I love turkey. And cranberries. And pumpkin pie.And parades and football and all the other trappings of Thanksgiving.Embed from Getty ImagesBut this year, I need more than trappings.I need to be reminded why Thanksgiving is the one festival of American civil religion that … [Read More...]

Education: What is It?

For a "think tank" of sorts, I find myself writing a white paper on education (yep, the whole shebang) and its current aspirations and ailments. It's a tough assignment, for how does one make sense of such a large category. Here's my first swipe at defining "institutional parameters." I welcome … [Read More...]

Singing the Faith

Western Protestants are familiar with the idea of Christianity as a faith of the book, of the word written, read, and proclaimed. Historically, though, a great many Christians have learned their faith through other means, including the visual arts and especially music, and such non-literary forms … [Read More...]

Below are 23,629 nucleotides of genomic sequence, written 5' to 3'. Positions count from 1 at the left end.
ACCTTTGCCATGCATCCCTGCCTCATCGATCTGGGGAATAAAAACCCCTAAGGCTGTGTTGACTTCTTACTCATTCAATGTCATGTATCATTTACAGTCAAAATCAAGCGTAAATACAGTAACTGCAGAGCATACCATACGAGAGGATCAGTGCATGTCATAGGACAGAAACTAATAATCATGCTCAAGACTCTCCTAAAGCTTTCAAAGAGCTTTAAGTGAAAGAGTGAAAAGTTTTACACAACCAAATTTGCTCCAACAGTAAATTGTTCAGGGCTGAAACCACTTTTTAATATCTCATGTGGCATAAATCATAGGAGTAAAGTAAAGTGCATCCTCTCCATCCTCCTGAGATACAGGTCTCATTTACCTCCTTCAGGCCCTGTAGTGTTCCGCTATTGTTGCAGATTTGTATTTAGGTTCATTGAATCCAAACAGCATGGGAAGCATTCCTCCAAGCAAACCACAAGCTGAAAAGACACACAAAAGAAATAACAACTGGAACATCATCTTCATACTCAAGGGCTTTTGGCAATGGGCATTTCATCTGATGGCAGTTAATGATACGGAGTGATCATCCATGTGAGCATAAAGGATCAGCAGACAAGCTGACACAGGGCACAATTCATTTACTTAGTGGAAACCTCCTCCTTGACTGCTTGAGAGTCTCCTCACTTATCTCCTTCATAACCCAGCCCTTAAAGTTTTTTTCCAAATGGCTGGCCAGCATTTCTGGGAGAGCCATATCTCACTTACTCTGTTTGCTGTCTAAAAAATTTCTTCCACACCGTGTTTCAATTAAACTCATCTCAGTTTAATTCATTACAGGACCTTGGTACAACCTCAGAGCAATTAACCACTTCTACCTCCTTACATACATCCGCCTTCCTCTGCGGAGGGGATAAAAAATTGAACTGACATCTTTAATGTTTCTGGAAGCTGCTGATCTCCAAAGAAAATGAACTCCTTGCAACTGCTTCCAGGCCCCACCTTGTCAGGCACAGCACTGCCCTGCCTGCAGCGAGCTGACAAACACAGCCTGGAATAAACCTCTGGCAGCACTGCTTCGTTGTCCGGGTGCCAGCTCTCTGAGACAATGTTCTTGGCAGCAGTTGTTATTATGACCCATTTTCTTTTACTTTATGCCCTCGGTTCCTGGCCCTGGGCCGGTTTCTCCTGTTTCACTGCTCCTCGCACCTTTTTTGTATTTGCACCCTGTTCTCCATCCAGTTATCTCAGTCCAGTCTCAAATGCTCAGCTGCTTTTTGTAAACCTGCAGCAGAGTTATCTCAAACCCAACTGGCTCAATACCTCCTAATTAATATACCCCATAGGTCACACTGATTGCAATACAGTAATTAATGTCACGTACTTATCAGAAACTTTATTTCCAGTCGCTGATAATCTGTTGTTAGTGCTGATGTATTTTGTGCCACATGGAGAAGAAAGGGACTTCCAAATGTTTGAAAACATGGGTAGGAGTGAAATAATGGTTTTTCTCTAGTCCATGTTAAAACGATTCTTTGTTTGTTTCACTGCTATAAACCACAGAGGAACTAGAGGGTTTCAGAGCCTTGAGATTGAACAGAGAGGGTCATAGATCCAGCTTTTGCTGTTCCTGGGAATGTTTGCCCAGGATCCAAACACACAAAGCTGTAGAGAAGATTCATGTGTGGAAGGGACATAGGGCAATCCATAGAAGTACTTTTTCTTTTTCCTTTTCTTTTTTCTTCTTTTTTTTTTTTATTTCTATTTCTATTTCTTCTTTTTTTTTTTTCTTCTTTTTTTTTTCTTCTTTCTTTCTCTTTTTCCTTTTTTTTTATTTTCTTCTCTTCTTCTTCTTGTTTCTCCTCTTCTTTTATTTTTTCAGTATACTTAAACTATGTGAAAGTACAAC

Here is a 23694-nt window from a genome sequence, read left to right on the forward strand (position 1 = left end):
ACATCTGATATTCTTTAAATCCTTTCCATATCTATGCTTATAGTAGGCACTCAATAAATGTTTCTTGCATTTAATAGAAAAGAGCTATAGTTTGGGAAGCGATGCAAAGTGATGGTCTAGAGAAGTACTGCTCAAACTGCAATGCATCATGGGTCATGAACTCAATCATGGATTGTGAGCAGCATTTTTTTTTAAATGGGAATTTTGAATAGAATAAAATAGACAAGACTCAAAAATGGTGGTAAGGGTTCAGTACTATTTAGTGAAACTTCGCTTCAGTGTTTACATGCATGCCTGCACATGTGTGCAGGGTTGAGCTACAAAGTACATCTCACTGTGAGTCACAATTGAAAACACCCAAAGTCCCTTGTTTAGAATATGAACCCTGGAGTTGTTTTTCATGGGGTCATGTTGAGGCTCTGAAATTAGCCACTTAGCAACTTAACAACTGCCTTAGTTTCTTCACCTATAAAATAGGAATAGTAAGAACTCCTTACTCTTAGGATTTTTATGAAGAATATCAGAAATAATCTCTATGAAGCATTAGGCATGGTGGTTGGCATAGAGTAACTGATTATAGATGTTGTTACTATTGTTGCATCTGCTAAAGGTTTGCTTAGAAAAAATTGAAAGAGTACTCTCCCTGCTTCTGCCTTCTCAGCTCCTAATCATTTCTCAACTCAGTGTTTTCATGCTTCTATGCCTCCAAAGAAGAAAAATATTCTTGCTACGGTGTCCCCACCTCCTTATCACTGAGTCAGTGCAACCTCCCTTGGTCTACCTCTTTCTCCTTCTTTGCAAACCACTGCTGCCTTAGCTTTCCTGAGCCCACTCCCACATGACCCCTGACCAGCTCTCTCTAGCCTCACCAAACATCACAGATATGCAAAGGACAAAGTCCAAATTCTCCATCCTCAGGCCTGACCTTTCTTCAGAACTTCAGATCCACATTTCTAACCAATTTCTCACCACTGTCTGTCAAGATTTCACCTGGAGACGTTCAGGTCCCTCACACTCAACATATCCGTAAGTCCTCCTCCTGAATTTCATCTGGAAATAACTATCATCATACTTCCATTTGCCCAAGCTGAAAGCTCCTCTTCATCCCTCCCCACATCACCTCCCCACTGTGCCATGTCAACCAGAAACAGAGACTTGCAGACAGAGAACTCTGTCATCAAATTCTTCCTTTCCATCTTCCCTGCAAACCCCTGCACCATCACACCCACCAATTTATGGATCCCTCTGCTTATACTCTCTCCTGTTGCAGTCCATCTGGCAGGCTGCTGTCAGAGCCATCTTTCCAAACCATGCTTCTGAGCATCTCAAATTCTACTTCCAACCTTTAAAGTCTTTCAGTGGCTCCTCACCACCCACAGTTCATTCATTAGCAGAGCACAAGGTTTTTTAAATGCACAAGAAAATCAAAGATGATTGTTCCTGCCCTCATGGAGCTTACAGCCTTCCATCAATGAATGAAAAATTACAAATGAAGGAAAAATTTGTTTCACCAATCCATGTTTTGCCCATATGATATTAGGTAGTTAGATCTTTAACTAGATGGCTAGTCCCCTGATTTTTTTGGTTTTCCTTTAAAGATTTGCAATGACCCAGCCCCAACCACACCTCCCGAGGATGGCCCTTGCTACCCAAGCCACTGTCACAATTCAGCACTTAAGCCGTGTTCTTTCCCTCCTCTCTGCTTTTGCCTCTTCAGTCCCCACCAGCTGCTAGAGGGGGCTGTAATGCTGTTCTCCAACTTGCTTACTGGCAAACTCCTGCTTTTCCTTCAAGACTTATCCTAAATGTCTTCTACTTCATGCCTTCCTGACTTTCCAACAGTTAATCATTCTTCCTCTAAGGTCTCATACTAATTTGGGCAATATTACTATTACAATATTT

Hillary Clinton’s Spiritual Stamina

As the reality of Hillary Clinton’s unexpected defeat sinks in, as pundits jockey to offer the definitive postmortem and journalists attempt to decipher what, precisely, an impending Trump presidency might entail, public focus has largely shifted away from Clinton herself.For nearly four decades … [Read More...]

When Churches Fail

In Eastcheap, near Fenchurch St. in London, stands the medieval church of St. Margaret Pattens. Founded in 1067 and rebuilt by Christopher Wren after the Great Fire of 1666, it slowly lost its congregation. It was closed as a parish church in 1952—more than 900 years after opening its doors. St. M … [Read More...]